16 Tips To Keep Utility Bills Low And Still Beat The Heat This Summer
As summer heats up, we are going to be spending more on both water and electricity to stay cool.
Eco-tuning our usage of these two resources will not only contribute to saving our planet but will save your budget from hefty expenditures on utilities.
Here are sixteen nifty ways you can cut down your energy and water consumption and keep your utility bills low this summer.
1. Unplug appliances and devices.
Even when turned off, an electronic device that is left plugged in consumes power. The energy that unused appliances drain is called “phantom load”.
Tip: Any device that has an active clock or light, is still consuming power. As long as a charger is plugged-in, even if a device is fully charged or if there is no device attached, it is still consuming power.
2. Keep the lights off.
Light bulbs release heat which can be trapped inside a room. During the day, maximize your use of natural light and keep the electric lights off as long as possible. At night, turn off all the lights when you go to sleep. In this way, you are saving energy while cooling the room at the same time.
3. Time your AC use.
You only need a little time to cool an area using an air conditioner. Use the aircon timer to ensure you don’t keep it running for too long.
Tip: Turning the fan on right after turning the aircon off will keep the cool air circulating around the room at a lower cost than keeping the aircon running all day.
4. Check the aircon’s filter.
An AC unit will perform better and be more energy-efficient when it is free from dirt. It is best to have a quarterly checkup and cleaning service lined up for your air conditioners.
(Read: 5 Moneysaving Tips That Are Also Good For The Environment)
5. Use blackout curtains and window films.
Natural light can cut your use of light bulbs, but direct sunlight can also quickly heat up a room. Installing blackout curtains prevents sunlight from coming in. Installing insulating window films allows you to let the light in while keeping the heat out.
6. Keep cooking to a minimum.
The heat produced from cooking not only heats up the kitchen but can move to other living spaces inside the home too.
If you have a shaded cooking area outside, like a patio, now is the time to have outdoor grills and barbeques. You can also try consuming more foods that can be consumed cold, like salads.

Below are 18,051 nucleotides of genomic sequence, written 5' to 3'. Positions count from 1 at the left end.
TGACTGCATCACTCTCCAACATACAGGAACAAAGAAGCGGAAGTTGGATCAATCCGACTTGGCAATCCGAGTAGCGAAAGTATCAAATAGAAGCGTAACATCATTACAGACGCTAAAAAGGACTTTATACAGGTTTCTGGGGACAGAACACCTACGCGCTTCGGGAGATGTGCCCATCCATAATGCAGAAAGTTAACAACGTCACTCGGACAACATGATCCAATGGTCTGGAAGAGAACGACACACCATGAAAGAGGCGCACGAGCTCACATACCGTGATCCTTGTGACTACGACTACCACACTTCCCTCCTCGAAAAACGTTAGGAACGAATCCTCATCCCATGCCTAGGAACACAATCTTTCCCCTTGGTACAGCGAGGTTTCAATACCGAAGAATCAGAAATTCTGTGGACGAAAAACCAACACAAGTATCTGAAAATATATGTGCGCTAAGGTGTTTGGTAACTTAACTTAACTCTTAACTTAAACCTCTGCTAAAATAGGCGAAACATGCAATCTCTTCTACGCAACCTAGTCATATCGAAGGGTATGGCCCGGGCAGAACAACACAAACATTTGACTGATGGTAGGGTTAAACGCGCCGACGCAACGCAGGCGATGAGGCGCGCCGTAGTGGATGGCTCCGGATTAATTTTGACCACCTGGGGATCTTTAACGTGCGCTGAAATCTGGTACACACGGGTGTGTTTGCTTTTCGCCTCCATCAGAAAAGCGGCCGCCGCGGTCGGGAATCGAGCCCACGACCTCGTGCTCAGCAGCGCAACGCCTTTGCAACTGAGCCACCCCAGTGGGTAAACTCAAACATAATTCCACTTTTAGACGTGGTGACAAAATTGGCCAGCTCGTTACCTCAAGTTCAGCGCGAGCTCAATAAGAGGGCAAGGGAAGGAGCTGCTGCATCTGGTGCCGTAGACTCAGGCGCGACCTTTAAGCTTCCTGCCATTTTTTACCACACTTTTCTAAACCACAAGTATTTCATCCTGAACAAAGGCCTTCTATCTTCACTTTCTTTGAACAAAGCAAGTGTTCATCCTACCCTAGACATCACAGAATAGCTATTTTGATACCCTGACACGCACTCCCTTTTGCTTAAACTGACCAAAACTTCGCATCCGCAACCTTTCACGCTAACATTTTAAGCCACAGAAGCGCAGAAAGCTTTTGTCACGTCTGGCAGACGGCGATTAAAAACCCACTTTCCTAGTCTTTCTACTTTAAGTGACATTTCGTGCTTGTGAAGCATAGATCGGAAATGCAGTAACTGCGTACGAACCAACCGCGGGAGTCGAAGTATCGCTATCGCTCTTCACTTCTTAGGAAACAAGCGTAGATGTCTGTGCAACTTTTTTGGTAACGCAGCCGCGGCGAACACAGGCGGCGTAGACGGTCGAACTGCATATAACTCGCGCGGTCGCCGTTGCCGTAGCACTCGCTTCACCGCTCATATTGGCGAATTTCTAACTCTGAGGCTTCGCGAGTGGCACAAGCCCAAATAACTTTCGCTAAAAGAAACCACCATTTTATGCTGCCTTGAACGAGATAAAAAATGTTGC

7. Paint your home exterior in light colors
Light colors reflect heat while darker shades absorb sunlight and retain heat for a longer period.
8.Check your overall home insulation.
Properly insulating your home will not only keep you and your family cooler, it will help keep money in your pocket.
Although the windows and doors are closed to shut away the sun, heat can still seep in and get trapped inside the house. Get a professional to inspect your home for insulation repairs.
9. Invest in Energy Star appliances.
Look for the Energy Star logo when buying appliances. Being Energy Star certified means that the item has passed a series of functionality tests to assess its overall energy efficiency.
10. Note these refrigerator general rules.
Make sure that your fridge is loaded with the right amount of food to lower the energy consumed for cooling. Too much food stored will force the fridge to use more energy to keep things cool.
Another tip is to move your refrigerator at least two inches from the wall to give more room for proper ventilation and prevent the unit from being overworked. Also, keep your fridge away from stoves, ovens, and direct sunlight.
11. Run the clothes on cold.
Using cold water when doing the laundry will significantly deflate your electricity bills as your machine won’t need to consume energy for the water heater.
Tip: Take advantage of the sun and air-dry your clothes instead of loading your wet clothes in the dryer.
12. Do not leave the faucet running.
Make sure the faucets are turned off when not in use.
Tip: Use a glass or a cup when brushing teeth. Use a basin when washing fresh produce.
13. Be conscious of how long you take to shower.
An eight-minute shower consumes an average of 17.2 gallons of water. During summer, most of us resort to multiple showers in a day which causes the water bill to spike up.
Tip: Use a bucket and a dipper instead to keep your water usage regulated.
(Read: 21 Creative Ways To Save Money)
14. Do not flush trash down the toilet.
Though it may seem convenient to just throw waste in the toilet and flush, doing so will require more amounts of water to be used. Throw tissues and rubbish in the bin where it belongs.
15. Maximize loads in the washer and dryer.
Frequent washing means more usage of water and electricity. Make a laundry schedule to lessen the number of washes. However, do not let the dirty clothes pile up too much as overloading will overwork your machine and end up consuming more energy.
Tip: Do not put too much cleaning agents in your load as you will need more water to rinse away them away.
16. Schedule annual plumbing inspections.
Yearly plumbing checkups will detect minor damages in the water system. Early detection and repair of broken pipes and minor leaks will save you from more expensive plumbing problems.
Sources: Primer, Coins.ph, Lamudi, Rappler, This Old House, Bankrate, Modernize